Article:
April 25, 2019 | 52° F

'Wine Insights' course introduces students to science, cultural history of wine


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Photo by Cindy Xie |

 Lena Brattsten, a professor in the Department of Entomology and creator of the Wine Insights course, said the class involves three wine tastings held during the semester. Each of these tastings has a different theme, such as price or region of origin. 


 Every year, more than 50 students sign up for the Wine Insights course taught at Rutgers, but approximately 10 of them drop when they realize what the class entails.

“It’s not a course where you sip wine and get an A,” said Lena Brattsten, a professor in the Department of Entomology and the creator of the course. 

Wine Insights is a one-credit, comprehensive class about wine biology. It covers topics such as grape-growing, wine-making, wine-tasting techniques, wine and health issues and foods that match with wine, according to the description on the Rutgers website. 

One of the learning objectives of the course is to develop an understanding of wine, from grape varieties to the drink’s possible health hazards. Another objective is how to choose a wine, which means understanding the differences between wines in European countries, Northern American countries and countries in the Southern hemisphere, according to the website.

“Some students may be surprised by how comprehensive it is,” Brattsten said.

While most prerequisites are other courses that must be taken prior, the prerequisite for Wine Insights is age. The course is only open to undergraduate students who are seniors and are at least 21 years of age, due to part of the curriculum involving wine tasting.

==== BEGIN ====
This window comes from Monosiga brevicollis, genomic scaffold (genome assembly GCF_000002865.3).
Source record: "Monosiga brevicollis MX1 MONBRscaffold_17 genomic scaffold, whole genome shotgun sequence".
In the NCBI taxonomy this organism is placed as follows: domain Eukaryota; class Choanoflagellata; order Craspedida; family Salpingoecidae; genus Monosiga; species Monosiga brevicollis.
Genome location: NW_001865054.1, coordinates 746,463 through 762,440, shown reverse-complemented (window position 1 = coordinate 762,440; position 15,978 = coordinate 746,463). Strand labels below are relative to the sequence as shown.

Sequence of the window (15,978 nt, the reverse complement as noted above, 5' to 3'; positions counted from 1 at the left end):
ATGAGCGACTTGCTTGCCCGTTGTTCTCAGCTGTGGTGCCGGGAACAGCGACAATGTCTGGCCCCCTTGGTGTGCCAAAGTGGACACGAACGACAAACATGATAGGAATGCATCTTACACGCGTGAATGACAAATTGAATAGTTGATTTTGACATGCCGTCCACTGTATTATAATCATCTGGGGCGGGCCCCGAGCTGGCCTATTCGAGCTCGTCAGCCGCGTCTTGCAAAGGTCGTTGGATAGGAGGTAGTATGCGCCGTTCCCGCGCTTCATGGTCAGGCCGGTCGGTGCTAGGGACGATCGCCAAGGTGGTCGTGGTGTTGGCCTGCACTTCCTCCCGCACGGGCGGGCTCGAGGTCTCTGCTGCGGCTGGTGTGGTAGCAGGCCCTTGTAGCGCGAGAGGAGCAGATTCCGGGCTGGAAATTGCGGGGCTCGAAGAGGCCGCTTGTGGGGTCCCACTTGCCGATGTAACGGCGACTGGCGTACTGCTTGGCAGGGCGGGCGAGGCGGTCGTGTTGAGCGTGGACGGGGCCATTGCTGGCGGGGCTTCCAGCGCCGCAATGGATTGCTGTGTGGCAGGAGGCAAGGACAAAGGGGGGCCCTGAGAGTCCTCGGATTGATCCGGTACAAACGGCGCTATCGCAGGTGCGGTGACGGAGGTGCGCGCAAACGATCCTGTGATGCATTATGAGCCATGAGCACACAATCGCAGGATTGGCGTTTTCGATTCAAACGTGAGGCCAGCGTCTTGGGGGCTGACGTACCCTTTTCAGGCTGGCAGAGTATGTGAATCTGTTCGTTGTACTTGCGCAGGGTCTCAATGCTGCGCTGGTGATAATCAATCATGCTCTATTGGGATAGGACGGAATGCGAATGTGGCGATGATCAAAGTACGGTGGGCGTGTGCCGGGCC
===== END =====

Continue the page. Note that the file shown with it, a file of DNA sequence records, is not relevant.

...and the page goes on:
Brattsten said three wine tastings are held every semester as a part of the course. Each of the tastings have a different theme, such as focusing on wines of different prices or wine from certain regions. 

Some of the students come into the class with a genuine interest in the subject of wine, such as Brendan Francy, a School of Engineering senior.

“I’ve always been interested in wine. I definitely had a strong influence from my parents, who’ve always enjoyed it and thought it would be really interesting and cool to take (the course),” he said.

Other students come in with no background knowledge of wine. Jessica Murray, a School of Arts and Sciences senior, said she was surprised by the science involved in the process of wine-making.

“I didn’t really come into the class with a ton of background knowledge, but it’s a lot of chemistry … there is a lot of chemistry and science that goes into it, which was kind of surprising for me,” she said.

Wine Insights explains many aspects of wine, from the sensory process, to the wine-making process, to even a cultural history of the drink. Brattsten said it also helps students who make the decision to purchase wine.

“They learn to understand what it is they like and what it is they don’t like about a wine, so they can more easily buy wines they will be happy with,” she said.


Cindy Xie

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